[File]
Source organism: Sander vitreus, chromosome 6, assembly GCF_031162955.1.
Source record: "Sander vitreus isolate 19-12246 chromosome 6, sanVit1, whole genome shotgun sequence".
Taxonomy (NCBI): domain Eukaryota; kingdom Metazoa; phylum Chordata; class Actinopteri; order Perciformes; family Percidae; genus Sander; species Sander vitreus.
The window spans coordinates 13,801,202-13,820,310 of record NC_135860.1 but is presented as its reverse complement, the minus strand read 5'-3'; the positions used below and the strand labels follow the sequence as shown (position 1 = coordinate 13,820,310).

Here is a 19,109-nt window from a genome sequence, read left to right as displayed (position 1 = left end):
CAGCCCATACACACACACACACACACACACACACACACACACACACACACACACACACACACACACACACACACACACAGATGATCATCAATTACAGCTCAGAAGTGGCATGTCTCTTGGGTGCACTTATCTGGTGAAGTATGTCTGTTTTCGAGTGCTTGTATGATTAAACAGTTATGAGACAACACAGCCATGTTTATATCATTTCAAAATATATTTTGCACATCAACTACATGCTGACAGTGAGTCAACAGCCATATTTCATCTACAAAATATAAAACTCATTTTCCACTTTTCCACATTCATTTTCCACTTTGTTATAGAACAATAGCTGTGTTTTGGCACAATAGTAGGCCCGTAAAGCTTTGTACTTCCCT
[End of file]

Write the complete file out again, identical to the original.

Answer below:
Source organism: Sander vitreus, chromosome 6, assembly GCF_031162955.1.
Source record: "Sander vitreus isolate 19-12246 chromosome 6, sanVit1, whole genome shotgun sequence".
Taxonomy (NCBI): domain Eukaryota; kingdom Metazoa; phylum Chordata; class Actinopteri; order Perciformes; family Percidae; genus Sander; species Sander vitreus.
The window spans coordinates 13,801,202-13,820,310 of record NC_135860.1 but is presented as its reverse complement, the minus strand read 5'-3'; the positions used below and the strand labels follow the sequence as shown (position 1 = coordinate 13,820,310).

Here is a 19,109-nt window from a genome sequence, read left to right as displayed (position 1 = left end):
CAGCCCATACACACACACACACACACACACACACACACACACACACACACACACACACACACACACACACACACACACAGATGATCATCAATTACAGCTCAGAAGTGGCATGTCTCTTGGGTGCACTTATCTGGTGAAGTATGTCTGTTTTCGAGTGCTTGTATGATTAAACAGTTATGAGACAACACAGCCATGTTTATATCATTTCAAAATATATTTTGCACATCAACTACATGCTGACAGTGAGTCAACAGCCATATTTCATCTACAAAATATAAAACTCATTTTCCACTTTTCCACATTCATTTTCCACTTTGTTATAGAACAATAGCTGTGTTTTGGCACAATAGTAGGCCCGTAAAGCTTTGTACTTCCCT